How do you explain the wrenching power of Sun Plexus 2? You could compare them to no-wave and say how wonderfully disconnected they seem to be from the reality of today's world of rock? Better yet, you could say the band puts together harsh vignettes about nothing at all, though brimming with an extreme amount of over-the-top energy. Prog-rock this is not. It's not hard-core, so what the hell is it then? Slashes of grunge-concoction that is wrapped around a center of noise and has limbs made out of fuck-if-I-care break-beat. All of this comes with intermittently wobbly voices, crunchy guitars, blasting electronics and a steady beat that may actually get you to dance. Welcome "En Souvenir de L'Horreur" as a saving grace for today's jaded generation.
Forward moving Black Label side of Compost imprint rolls along with the third volume of the series, this time mixed by Jay Shepheard. Fourteen tracks feature deep house, slow jams and masterful grooves courtesy of acts such as Mauel Tur & Dplay, Motor City Drum Ensemble, Minus 8, Phreek Plus One and others. By its very nature, most of this stuff is very repetitive, which is the whole point of the exercise. One of the stand-out tracks is the minimal mix of "Merging" (Wild Glitch Dub) by TJ Kong & Nuno Dos Santos feat. Robert Owens. In just under nine minutes the track undergoes little permutation as the beats are solidly engraved in your brain. Hypnotizing grooves, solid production values and an excellent flow-through job between the tracks, "Compost Black Label Series, Vol. 3" continues to amaze and mesmerize all at once.
Mysterious trio with the name Svartbag have just released their self-titled debut, which comes not with any sort of a bang, but rather a whimper. Relying heavily on guitars and electronics, they set up a meeting place where real instrumentation meshes just fine with electronic vibes. These aren't vibes really, but an atmosphere that they carefully build up. Some of the tracks feature a multitude of electrifying drones, while others taunt with feedback forms. A couple of the tracks remind me of longer instrumental pieces recorded by Yo La Tengo. As the guitars jingle-on together with the synths in a multi-coloured façade, one realizes this instrumental stuff from across the big pond is actually quite good. Maybe not a revelation or a discovery of unchartered waters, Svartbag's musical approach is heady enough to raise some eyebrows.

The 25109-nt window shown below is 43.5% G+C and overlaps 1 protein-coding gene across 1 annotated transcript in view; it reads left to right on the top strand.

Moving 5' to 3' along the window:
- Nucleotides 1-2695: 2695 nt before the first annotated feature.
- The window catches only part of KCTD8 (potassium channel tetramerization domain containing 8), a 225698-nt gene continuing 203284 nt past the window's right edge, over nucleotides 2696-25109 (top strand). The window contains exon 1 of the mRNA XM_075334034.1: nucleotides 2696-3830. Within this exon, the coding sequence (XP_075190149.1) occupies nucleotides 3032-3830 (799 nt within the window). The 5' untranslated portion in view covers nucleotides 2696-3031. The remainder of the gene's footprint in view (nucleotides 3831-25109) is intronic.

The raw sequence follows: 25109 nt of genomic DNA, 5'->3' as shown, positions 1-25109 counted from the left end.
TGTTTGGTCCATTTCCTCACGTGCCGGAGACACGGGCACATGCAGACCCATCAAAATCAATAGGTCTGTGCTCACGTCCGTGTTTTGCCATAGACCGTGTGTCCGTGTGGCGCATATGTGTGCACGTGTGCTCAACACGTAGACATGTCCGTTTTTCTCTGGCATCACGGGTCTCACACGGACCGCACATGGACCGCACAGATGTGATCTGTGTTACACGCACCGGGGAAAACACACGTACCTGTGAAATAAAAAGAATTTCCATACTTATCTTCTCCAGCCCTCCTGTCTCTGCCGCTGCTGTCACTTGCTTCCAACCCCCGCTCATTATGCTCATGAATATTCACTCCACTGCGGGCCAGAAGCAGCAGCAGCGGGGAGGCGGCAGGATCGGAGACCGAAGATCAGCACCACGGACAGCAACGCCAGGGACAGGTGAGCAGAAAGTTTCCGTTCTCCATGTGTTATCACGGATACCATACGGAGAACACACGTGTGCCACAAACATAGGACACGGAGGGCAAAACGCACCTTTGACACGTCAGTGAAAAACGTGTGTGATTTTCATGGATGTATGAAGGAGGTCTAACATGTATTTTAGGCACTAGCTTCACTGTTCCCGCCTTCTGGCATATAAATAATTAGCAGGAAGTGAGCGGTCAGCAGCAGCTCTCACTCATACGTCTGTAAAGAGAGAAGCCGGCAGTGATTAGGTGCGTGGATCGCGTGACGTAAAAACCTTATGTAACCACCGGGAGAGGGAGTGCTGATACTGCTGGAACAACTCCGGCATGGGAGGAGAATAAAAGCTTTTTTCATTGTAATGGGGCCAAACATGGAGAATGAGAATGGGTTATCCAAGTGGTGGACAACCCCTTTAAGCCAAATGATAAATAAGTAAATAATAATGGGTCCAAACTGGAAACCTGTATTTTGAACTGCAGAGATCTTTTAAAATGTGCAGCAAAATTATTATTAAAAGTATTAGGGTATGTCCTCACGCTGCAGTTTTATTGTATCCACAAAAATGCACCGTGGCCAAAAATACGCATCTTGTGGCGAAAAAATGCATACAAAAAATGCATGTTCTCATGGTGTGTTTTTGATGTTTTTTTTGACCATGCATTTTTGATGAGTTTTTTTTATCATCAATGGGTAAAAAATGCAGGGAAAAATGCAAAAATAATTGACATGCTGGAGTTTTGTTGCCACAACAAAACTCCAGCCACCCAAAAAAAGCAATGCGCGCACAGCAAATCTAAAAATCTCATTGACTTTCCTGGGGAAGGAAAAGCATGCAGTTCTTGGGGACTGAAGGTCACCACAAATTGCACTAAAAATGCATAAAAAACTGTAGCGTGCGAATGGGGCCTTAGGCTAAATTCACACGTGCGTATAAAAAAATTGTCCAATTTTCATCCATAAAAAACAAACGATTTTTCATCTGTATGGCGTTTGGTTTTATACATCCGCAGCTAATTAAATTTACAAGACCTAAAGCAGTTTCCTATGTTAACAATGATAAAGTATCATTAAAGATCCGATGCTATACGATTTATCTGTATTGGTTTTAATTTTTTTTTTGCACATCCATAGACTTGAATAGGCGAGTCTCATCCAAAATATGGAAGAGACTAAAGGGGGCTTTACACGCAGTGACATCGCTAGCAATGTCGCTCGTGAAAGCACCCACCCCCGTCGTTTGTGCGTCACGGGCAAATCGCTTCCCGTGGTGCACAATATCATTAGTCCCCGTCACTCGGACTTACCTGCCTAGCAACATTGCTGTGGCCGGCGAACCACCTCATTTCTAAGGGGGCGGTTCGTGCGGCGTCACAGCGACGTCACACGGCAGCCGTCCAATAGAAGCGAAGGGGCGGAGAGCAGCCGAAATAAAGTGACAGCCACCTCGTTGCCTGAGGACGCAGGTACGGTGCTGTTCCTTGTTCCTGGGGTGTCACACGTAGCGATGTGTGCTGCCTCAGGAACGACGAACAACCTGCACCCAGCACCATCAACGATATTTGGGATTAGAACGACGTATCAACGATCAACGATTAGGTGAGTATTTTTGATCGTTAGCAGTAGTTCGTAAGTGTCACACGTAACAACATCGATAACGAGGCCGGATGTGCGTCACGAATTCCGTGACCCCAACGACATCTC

Going strong for a decade, Japanese duo Maju [cocoon] return to form with their fifth release. Simply titled "Maju-5", the music is subtle, sifting and very atmospheric. From the get-go, the band's premise seemed to be to challenge the ear, while soothing the mind. Not exactly ambient music, Maju's world is a strange off-shoot, where electronic elements coincide with an aerial overview of the two mainstays states of mind. Some tracks are credited to both artists, while a half are credited to Sakana Hosomi alone. One of the best features of the album is trying to guess the source of the sounds. Are they real or is it just tape of manipulated fuzzed out noise. The band's unique drone-scape is exhilarating in its capability to hold a balanced path between sameness and an ever-present desire for variables that are thrown in with due diligence. In keeping a level-headed view of the forest, one can see the mushrooms sticking their heads from underneath the soggy moss. "Maju-5" is another fine example of a musical style that's lacking a genre to cling to.
Erik Schoster hides behind He Can Jog alias. Though he's spent some time playing trombone and even photocopying Marxist zines, his main forte is making music. It took him around four years to produce "Middlemarch", an album that to my ears sounds very mature for his age. His main tool in the process are MAX patches - their manipulation and improvising on variety of themes. Results are oftentimes bewildering, as the music switches between simple beats to more complex fizzling moments of pure glitch. Guitars and percussive tools are often processed and meshed through his electronic gear to come up with an interesting, often tasty soup. Even when Schoster sings - as he does on "Contractors and Architects" - his vocal don't sound out of whack. In between the serene, rustling leaves of electronic madness, there is tender beauty waiting to be uncovered. All you have to look is listen closely and nod your head in agreement.